Appeals Court Finds that Business Had No Actual or Constructive Notice of a Puddle before a Fall Injury

The U.S. Court of Appeals in Chicago has affirmed a decision of the U.S. District Court for the Northern District of Illinois dismissing a lawsuit against a Wal-Mart store for injuries suffered by Kristen Zuppardi. She went to the Wal-Mart store in Champaign, Ill., with her brother and her son on June 15, 2010. When she entered the store, Ms. Zuppardi took a shopping cart from the front of the store and then walked down one of the main aisles of the store. Ms. Zuppardi was on her way to the back of the store to purchase milk. As she was walking down the aisle she slipped and fell in a puddle of water on the store’s concrete floors. She filed a complaint against Wal-Mart in state court in June 2012. The case was removed to the Federal District Court by Wal-Mart for diversity of citizenship jurisdiction.

One of the Wal-Mart store’s assistant managers, George Steward, stated that he did not witness the fall, but that he knew that because the fall occurred in close proximity to the store’s back doors, Wal-Mart personnel would have promptly dealt with the puddle even if the plaintiff had not fallen.

Wal-Mart was unable to locate the customer’s incident file of this occurrence and was accordingly incapable of producing any documents related to the investigation other than five photographs depicting the location of the fall and a report submitted to Wal-Mart’s casualty claims administrator. There was no video footage available.

The U.S. District Court granted summary judgment for Wal-Mart finding that it did not have actual constructive notice of the puddle prior to Ms. Zuppardi’s fall. Ms. Zuppardi took this appeal to the U.S. Court of Appeals.

She argued that the district court erred in denying her motion to strike Wal-Mart’s reply, alleging that Wal-Mart acted in bad faith by making contradictory statements in factual allegations and that Wal-Mart violated the Central District of Illinois’ Local Rule 7.1 by providing an explanation in response to undisputed material facts.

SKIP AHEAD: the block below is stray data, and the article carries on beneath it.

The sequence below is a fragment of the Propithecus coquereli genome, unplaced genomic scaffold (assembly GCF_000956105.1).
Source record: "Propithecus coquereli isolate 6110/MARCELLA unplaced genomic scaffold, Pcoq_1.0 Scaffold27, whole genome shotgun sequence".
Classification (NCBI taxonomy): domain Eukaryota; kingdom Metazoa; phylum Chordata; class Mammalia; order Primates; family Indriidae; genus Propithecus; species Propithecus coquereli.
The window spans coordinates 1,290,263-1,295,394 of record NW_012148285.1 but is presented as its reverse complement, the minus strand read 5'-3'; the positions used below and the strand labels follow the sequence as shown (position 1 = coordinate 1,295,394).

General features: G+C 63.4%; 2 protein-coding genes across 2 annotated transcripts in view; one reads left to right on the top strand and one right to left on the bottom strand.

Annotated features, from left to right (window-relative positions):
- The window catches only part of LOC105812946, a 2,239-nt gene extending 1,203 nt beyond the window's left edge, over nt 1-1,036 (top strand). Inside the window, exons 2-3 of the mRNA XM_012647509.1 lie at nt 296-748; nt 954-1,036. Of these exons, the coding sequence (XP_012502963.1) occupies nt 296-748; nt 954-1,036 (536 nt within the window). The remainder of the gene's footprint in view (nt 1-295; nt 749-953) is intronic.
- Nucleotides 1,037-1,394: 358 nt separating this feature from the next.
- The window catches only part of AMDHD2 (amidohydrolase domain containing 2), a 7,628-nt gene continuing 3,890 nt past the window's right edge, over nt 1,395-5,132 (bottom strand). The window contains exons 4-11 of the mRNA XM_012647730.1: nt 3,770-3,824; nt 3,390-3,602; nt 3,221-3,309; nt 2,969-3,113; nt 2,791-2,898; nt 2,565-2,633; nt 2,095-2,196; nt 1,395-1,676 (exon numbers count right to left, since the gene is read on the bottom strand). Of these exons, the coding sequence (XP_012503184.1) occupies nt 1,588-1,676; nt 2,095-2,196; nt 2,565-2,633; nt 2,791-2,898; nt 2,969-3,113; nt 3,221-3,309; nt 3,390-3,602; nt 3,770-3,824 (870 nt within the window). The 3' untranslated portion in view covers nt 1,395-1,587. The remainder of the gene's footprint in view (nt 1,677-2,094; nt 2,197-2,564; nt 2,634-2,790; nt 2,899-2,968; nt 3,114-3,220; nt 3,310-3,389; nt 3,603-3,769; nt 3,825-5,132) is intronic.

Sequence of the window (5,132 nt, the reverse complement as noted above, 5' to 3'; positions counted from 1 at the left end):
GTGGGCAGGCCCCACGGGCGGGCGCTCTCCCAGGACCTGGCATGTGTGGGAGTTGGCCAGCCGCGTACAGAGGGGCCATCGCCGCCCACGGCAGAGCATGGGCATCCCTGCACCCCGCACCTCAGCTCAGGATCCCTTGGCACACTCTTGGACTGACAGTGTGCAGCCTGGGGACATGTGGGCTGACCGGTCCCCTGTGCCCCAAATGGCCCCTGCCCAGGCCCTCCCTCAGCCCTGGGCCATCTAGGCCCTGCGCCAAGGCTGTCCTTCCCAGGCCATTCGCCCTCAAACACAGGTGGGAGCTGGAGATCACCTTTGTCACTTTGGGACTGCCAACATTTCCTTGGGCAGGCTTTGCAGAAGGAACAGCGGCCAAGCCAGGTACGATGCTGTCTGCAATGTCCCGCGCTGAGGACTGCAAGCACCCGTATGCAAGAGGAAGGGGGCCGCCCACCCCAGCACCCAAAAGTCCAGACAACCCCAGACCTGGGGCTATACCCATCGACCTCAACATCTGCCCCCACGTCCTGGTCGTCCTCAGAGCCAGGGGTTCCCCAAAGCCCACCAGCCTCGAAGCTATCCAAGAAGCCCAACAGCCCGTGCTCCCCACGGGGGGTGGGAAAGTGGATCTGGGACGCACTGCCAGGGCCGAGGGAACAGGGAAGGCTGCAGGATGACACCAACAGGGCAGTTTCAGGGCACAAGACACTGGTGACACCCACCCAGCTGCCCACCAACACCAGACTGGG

The appellate court disagreed. The panel stated that the plaintiff’s contention that Wal-Mart’s reply contained contradictory factual allegations was not correct.

In addition, the panel noted that the district court judge did not abuse his discretion when he determined that Wal-Mart had not violated Local Rule 7.1.

Next, Ms. Zuppardi argued that the district court judge erred in granting Wal-Mart’s motion for summary judgment. The panel stated that state law holds that businesses owe their invitees a duty to maintain the premises in a reasonably safe condition to avoid injuring them. However, the panel stated that the issue in the instant case was whether Ms. Zuppardi could establish that Wal-Mart breached that duty.

Because the plaintiff could not present evidence that the substance she slipped on was more likely placed on the premises due to Wal-Mart’s negligence rather than a customer, it had no choice but to grant summary judgment. She offered evidence that she slipped on something that was sold by Wal-Mart and that evidence did not support an inference that Wal-Mart had caused the spill.

The panel then concluded that she presented no evidence of actual or constructive knowledge on the part of Wal-Mart. There was no evidence presented as to how long the spill might have been present before she fell.

Lastly, the court stated that the district court was correct in denying the plaintiff’s argument that the lack of evidence establishing placement of notice of the puddle should be construed against Wal-Mart because Wal-Mart lost its own investigative file, which, in Ms. Zuppardi’s opinion, would have been dispositive and revealing as to what and when Wal-Mart knew of the formation of this puddle. Unfortunately for Ms. Zuppardi, the appellate panel affirmed the decision dismissing her case for those given reasons.

Kristen Zuppardi v. Wal-Mart Stores, Inc., No. 13-3276 U.S. Court of Appeals 7th Cir., Oct. 24, 2014.

Kreisman Law Offices has been handling catastrophic injury cases, automobile accident cases, truck accident cases, bicycle accident cases, motorcycle accident cases and nursing home accident cases for individuals and families who have been harmed, injured or died as a result of the carelessness or negligence of another for more than 38 years in and around Chicago, Cook County and its surrounding areas, including Elmwood Park, Franklin Park, River Grove, Crestwood, Country Club Hills, Hinsdale, Hillside, Hazel Crest, Harwood Heights, Hanover Park, Harvey, Melrose Park, Northlake, Northfield, Northbrook, Mount Prospect, Orland Park, Willow Springs, Tinley Park and Summit, Ill.

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